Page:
(b) F=Δmv/t=(−12 kg⋅m/s)/0.00080 s=−15000 N

Again, the negative sign indicates the force was in the opposite direction of the original throw.

(c) a=F/m=−15000 N/0.15 kg=−100,000 m/s^{2}

**Summary**

- The product of the mass and velocity of an object is called momentum, given by the equation ρ=mv.
- Momentum is a vector quantity that has the same direction as the velocity of the object.
- The quantity of force multiplied by the time it is applied is called impulse.
- Impulse is a vector quantity that has the same direction as the force.
- Momentum and impulse have the same units: kg·m/s.
- The change of momentum of an object is equal to the impulse. Ft=Δmv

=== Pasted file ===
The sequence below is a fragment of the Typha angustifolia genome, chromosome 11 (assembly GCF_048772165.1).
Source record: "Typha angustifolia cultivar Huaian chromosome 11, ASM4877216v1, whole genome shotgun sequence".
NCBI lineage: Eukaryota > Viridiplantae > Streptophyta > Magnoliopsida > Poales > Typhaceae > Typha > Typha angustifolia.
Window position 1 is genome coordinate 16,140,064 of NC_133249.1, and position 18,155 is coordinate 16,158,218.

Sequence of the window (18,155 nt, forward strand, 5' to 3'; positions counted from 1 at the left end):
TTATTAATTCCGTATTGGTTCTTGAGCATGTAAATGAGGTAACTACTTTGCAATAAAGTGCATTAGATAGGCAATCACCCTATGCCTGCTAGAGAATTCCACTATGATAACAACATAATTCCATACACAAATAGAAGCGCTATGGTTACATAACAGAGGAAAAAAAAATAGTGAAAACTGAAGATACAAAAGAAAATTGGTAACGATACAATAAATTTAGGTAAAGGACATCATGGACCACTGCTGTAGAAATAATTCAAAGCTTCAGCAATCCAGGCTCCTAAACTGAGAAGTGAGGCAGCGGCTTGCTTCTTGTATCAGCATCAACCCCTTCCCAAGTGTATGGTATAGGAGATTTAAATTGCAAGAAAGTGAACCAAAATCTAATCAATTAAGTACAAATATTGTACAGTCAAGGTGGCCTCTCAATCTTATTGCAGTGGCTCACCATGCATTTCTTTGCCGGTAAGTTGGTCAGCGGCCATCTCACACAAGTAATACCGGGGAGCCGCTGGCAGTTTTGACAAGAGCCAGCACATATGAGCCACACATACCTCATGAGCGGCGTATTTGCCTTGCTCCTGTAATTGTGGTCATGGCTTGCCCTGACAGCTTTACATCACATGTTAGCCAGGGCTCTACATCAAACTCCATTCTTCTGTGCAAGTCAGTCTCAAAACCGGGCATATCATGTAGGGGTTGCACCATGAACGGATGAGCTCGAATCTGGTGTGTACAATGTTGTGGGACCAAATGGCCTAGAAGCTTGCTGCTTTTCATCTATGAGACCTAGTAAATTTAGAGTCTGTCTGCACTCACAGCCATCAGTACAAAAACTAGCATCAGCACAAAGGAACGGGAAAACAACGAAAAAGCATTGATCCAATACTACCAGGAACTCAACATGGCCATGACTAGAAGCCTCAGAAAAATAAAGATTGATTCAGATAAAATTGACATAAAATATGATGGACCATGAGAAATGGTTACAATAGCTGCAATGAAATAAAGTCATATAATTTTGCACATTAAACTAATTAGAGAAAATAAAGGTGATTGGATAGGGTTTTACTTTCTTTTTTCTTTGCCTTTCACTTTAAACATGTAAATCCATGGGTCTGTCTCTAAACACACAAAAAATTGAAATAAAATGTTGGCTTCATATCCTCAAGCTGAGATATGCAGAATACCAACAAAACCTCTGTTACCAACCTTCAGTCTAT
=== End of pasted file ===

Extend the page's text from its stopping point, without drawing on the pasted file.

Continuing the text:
## Review

- A small car with a mass of 800. kg is moving with a velocity of 27.8 m/s.
- What is the momentum of the car?
- What velocity is needed for a 2400. kg car in order to have the same momentum?

- A scooter has a mass of 250. kg. A constant force is exerted on it for 60.0 s. During the time the force is exerted, the scooter increases its speed from 6.00 m/s to 28.0 m/s.
- What is the change in momentum?
- What is the magnitude of the force exerted on the scooter?

- The brakes on a 15,680 N car exert a stopping force of 640. N. The car’s velocity changes from 20.0 m/s to 0 m/s.
- What is the car’s mass?
- What was its initial momentum?
- What was the change in momentum for the car?
- How long does it take the braking force to bring the car to rest?

## Explore More

Use this resource to answer the question that follows.

- Why don't the glasses of water spill when the tablecloth is pulled out from under them?
- How does the video get from momentum to impulse?

## Additional Resources

Study Guide: Momentum Study Guide

Real World Application: It Is All A Matter Of Impulse

PLIX: Play, Learn, Interact, eXplore: Momentum & Impulse

Video: